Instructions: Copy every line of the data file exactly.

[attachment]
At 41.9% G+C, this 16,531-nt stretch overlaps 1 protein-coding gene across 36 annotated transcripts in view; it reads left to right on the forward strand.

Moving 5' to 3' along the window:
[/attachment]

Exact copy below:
At 41.9% G+C, this 16,531-nt stretch overlaps 1 protein-coding gene across 36 annotated transcripts in view; it reads left to right on the forward strand.

Moving 5' to 3' along the window: